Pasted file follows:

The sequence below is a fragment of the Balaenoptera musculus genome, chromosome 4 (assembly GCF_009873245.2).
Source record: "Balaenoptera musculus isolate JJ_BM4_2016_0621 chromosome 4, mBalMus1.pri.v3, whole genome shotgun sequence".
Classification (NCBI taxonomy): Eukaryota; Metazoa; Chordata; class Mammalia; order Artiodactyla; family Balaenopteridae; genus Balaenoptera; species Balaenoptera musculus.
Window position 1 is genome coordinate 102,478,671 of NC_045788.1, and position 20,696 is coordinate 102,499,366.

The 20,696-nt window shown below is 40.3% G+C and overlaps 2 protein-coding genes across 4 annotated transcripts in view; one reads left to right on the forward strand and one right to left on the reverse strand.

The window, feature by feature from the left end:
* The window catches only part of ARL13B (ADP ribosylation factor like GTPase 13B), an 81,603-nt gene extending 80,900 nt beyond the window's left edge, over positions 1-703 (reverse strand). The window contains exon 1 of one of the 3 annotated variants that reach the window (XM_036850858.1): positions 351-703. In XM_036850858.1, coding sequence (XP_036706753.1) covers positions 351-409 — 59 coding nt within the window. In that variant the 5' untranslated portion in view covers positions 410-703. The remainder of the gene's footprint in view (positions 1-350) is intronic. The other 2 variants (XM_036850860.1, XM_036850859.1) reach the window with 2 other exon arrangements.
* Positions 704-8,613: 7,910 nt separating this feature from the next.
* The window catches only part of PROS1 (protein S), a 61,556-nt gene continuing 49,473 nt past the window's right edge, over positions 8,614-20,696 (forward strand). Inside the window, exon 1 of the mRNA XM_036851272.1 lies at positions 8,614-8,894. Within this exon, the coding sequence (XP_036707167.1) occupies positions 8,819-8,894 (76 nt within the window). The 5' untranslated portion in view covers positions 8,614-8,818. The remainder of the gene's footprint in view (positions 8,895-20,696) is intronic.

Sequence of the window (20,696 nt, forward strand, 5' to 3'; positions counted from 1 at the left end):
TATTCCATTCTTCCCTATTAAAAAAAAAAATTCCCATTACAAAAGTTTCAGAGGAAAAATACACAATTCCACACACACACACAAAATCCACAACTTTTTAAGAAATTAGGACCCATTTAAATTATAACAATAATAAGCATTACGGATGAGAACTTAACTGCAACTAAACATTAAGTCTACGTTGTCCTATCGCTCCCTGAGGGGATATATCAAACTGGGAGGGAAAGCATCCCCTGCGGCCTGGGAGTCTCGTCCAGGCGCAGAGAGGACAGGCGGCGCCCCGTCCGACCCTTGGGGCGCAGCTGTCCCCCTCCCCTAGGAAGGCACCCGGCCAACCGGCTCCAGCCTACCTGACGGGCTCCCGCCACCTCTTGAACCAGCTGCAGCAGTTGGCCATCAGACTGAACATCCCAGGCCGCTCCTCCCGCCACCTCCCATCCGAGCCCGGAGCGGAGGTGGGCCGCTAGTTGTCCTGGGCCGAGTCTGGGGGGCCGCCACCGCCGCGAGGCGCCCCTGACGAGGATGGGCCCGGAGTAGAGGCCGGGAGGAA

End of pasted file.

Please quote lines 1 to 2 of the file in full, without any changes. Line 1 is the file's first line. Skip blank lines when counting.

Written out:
The sequence below is a fragment of the Balaenoptera musculus genome, chromosome 4 (assembly GCF_009873245.2).
Source record: "Balaenoptera musculus isolate JJ_BM4_2016_0621 chromosome 4, mBalMus1.pri.v3, whole genome shotgun sequence".